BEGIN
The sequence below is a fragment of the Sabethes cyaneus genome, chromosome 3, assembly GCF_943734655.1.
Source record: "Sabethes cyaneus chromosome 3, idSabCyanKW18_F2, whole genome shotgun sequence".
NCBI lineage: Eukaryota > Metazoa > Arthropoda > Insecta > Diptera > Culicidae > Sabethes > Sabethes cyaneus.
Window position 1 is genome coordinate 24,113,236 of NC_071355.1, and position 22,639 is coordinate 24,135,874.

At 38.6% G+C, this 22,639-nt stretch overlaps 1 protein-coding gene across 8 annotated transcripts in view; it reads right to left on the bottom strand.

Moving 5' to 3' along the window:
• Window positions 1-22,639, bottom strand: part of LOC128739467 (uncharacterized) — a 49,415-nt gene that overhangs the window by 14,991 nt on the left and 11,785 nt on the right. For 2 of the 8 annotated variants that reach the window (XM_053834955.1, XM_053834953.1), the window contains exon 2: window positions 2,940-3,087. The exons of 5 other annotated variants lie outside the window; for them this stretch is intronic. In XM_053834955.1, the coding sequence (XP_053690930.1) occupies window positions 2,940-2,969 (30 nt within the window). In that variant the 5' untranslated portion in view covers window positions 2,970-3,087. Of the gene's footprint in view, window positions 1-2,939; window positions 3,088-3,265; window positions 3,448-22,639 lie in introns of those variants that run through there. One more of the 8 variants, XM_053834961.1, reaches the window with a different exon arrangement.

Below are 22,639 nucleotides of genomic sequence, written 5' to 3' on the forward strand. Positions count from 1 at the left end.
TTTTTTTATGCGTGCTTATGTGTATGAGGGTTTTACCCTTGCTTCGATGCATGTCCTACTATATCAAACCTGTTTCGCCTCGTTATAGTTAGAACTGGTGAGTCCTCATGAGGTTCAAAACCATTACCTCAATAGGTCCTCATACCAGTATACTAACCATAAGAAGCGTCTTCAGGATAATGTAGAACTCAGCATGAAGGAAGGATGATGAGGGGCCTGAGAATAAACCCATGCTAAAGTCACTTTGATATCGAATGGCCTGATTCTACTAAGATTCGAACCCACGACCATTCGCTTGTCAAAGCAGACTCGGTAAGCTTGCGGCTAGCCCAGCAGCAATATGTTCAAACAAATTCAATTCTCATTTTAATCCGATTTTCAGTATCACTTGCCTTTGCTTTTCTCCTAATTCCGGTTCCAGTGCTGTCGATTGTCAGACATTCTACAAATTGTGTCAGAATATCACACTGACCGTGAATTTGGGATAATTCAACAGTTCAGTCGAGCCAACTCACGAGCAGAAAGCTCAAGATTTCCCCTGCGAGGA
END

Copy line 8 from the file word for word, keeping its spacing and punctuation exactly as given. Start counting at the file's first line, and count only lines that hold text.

Below are 22,639 nucleotides of genomic sequence, written 5' to 3' on the forward strand. Positions count from 1 at the left end.